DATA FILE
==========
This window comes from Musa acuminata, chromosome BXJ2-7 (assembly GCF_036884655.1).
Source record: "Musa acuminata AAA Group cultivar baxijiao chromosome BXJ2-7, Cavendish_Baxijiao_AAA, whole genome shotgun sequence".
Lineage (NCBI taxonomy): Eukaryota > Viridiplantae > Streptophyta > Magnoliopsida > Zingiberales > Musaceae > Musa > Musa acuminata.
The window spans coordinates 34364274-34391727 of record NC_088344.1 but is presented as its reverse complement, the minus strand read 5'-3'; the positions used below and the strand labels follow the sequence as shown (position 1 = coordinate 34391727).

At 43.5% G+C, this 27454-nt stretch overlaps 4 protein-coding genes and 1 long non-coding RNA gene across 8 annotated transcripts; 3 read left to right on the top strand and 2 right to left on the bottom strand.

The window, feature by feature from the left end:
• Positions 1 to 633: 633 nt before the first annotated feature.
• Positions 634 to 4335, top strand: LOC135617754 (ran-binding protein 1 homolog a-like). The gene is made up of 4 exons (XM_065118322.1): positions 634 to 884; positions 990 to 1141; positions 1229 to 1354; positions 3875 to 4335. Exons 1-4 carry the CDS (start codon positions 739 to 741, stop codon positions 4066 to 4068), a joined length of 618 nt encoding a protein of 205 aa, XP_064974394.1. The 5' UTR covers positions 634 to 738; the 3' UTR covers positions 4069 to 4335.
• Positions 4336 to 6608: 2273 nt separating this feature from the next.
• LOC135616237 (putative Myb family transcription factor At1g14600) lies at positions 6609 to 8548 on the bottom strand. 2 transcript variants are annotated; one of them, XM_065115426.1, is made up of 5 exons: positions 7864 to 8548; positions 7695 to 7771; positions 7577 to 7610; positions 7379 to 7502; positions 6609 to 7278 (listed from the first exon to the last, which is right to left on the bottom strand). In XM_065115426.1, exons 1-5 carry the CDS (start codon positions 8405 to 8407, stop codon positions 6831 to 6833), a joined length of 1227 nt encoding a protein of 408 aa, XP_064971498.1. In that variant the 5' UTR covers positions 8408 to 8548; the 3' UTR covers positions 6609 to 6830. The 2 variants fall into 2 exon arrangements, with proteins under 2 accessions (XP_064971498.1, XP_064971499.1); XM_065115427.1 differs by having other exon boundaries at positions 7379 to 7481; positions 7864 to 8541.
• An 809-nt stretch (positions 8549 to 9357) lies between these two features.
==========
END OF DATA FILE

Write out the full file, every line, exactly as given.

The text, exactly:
This window comes from Musa acuminata, chromosome BXJ2-7 (assembly GCF_036884655.1).
Source record: "Musa acuminata AAA Group cultivar baxijiao chromosome BXJ2-7, Cavendish_Baxijiao_AAA, whole genome shotgun sequence".
Lineage (NCBI taxonomy): Eukaryota > Viridiplantae > Streptophyta > Magnoliopsida > Zingiberales > Musaceae > Musa > Musa acuminata.
The window spans coordinates 34364274-34391727 of record NC_088344.1 but is presented as its reverse complement, the minus strand read 5'-3'; the positions used below and the strand labels follow the sequence as shown (position 1 = coordinate 34391727).

At 43.5% G+C, this 27454-nt stretch overlaps 4 protein-coding genes and 1 long non-coding RNA gene across 8 annotated transcripts; 3 read left to right on the top strand and 2 right to left on the bottom strand.

The window, feature by feature from the left end:
• Positions 1 to 633: 633 nt before the first annotated feature.
• Positions 634 to 4335, top strand: LOC135617754 (ran-binding protein 1 homolog a-like). The gene is made up of 4 exons (XM_065118322.1): positions 634 to 884; positions 990 to 1141; positions 1229 to 1354; positions 3875 to 4335. Exons 1-4 carry the CDS (start codon positions 739 to 741, stop codon positions 4066 to 4068), a joined length of 618 nt encoding a protein of 205 aa, XP_064974394.1. The 5' UTR covers positions 634 to 738; the 3' UTR covers positions 4069 to 4335.
• Positions 4336 to 6608: 2273 nt separating this feature from the next.
• LOC135616237 (putative Myb family transcription factor At1g14600) lies at positions 6609 to 8548 on the bottom strand. 2 transcript variants are annotated; one of them, XM_065115426.1, is made up of 5 exons: positions 7864 to 8548; positions 7695 to 7771; positions 7577 to 7610; positions 7379 to 7502; positions 6609 to 7278 (listed from the first exon to the last, which is right to left on the bottom strand). In XM_065115426.1, exons 1-5 carry the CDS (start codon positions 8405 to 8407, stop codon positions 6831 to 6833), a joined length of 1227 nt encoding a protein of 408 aa, XP_064971498.1. In that variant the 5' UTR covers positions 8408 to 8548; the 3' UTR covers positions 6609 to 6830. The 2 variants fall into 2 exon arrangements, with proteins under 2 accessions (XP_064971498.1, XP_064971499.1); XM_065115427.1 differs by having other exon boundaries at positions 7379 to 7481; positions 7864 to 8541.
• An 809-nt stretch (positions 8549 to 9357) lies between these two features.